On June 8, 1789 James Madison, the congressman representing Virginia’s 5th District, rose to speak in a session of the First Congress and advocated passage of the slate of amendments to the Constitution to be known to history as the Bill of Rights. On December 15, 1791, the requisite number of states (three-quarters, or nine states) ratified the amendments and thus the Bill of Rights became the constitutional law of the land.
Papers released to the public on December 10 by the Eisenhower Presidential Library appear to show that as America’s 34th President prepared his farewell address to the nation, he toyed with several options before coming up with the term “military-industrial complex” to describe his supposed fears of a highly placed network of powerful groups and individuals driving the nation’s foreign policy.
John William Finn was an amazing man. He passed away earlier this year just shy of 101 years of age. He was a military hero admired by the tens of thousands of service men and women who met him over the years, as well as the many thousands of people who never had the opportunity to meet him, but who had heard of, or read, his story. He was also a much-beloved husband, father, foster father, uncle, and neighbor. Alice, his devoted wife of nearly 60 years, died in 1998. He continued to live the simple rural life in the rustic home on their Pine Valley ranch near the California-Mexico border east of San Diego.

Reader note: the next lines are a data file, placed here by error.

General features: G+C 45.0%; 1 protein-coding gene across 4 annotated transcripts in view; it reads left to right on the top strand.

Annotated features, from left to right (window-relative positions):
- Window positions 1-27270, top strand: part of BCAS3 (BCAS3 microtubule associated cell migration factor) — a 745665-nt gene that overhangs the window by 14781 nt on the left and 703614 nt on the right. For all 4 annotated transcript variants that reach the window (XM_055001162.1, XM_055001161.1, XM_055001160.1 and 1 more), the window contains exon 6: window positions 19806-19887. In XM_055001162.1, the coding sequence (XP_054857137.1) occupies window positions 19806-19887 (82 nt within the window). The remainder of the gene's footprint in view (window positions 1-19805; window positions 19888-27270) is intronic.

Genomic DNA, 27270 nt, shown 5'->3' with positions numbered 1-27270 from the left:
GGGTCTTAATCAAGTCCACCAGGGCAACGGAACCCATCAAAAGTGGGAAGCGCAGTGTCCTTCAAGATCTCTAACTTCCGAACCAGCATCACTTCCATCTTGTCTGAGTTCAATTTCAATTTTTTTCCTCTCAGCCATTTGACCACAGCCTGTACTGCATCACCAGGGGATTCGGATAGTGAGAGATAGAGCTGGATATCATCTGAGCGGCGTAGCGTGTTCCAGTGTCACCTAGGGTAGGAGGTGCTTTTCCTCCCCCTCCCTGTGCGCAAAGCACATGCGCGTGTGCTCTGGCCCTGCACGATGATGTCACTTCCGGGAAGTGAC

True history is not served if all that is remembered about December 7 is that it is the 61st anniversary of Japan’s surprise attack on Pearl Harbor. On that day America lost 18 naval vessels including eight battleships, 188 airplanes, over 2,000 servicemen — and its innocence about government lies, coverups, and deceit.